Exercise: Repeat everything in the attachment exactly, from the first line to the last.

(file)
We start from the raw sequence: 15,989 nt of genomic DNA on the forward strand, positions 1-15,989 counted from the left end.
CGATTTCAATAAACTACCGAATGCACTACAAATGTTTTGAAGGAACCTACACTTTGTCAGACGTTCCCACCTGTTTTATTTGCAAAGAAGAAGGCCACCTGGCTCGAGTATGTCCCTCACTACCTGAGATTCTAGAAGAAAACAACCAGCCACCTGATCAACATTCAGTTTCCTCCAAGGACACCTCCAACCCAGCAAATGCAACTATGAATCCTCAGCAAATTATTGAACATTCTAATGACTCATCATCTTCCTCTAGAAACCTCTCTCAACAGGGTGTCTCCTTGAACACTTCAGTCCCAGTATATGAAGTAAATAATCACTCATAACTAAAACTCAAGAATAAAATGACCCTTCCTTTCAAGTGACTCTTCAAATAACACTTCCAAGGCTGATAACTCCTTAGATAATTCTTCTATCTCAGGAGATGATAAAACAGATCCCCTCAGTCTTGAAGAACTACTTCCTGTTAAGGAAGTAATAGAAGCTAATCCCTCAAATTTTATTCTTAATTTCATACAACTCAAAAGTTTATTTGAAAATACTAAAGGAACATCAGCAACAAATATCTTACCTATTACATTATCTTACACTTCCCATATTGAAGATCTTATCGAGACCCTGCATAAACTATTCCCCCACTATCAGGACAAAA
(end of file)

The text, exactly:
We start from the raw sequence: 15,989 nt of genomic DNA on the forward strand, positions 1-15,989 counted from the left end.
CGATTTCAATAAACTACCGAATGCACTACAAATGTTTTGAAGGAACCTACACTTTGTCAGACGTTCCCACCTGTTTTATTTGCAAAGAAGAAGGCCACCTGGCTCGAGTATGTCCCTCACTACCTGAGATTCTAGAAGAAAACAACCAGCCACCTGATCAACATTCAGTTTCCTCCAAGGACACCTCCAACCCAGCAAATGCAACTATGAATCCTCAGCAAATTATTGAACATTCTAATGACTCATCATCTTCCTCTAGAAACCTCTCTCAACAGGGTGTCTCCTTGAACACTTCAGTCCCAGTATATGAAGTAAATAATCACTCATAACTAAAACTCAAGAATAAAATGACCCTTCCTTTCAAGTGACTCTTCAAATAACACTTCCAAGGCTGATAACTCCTTAGATAATTCTTCTATCTCAGGAGATGATAAAACAGATCCCCTCAGTCTTGAAGAACTACTTCCTGTTAAGGAAGTAATAGAAGCTAATCCCTCAAATTTTATTCTTAATTTCATACAACTCAAAAGTTTATTTGAAAATACTAAAGGAACATCAGCAACAAATATCTTACCTATTACATTATCTTACACTTCCCATATTGAAGATCTTATCGAGACCCTGCATAAACTATTCCCCCACTATCAGGACAAAA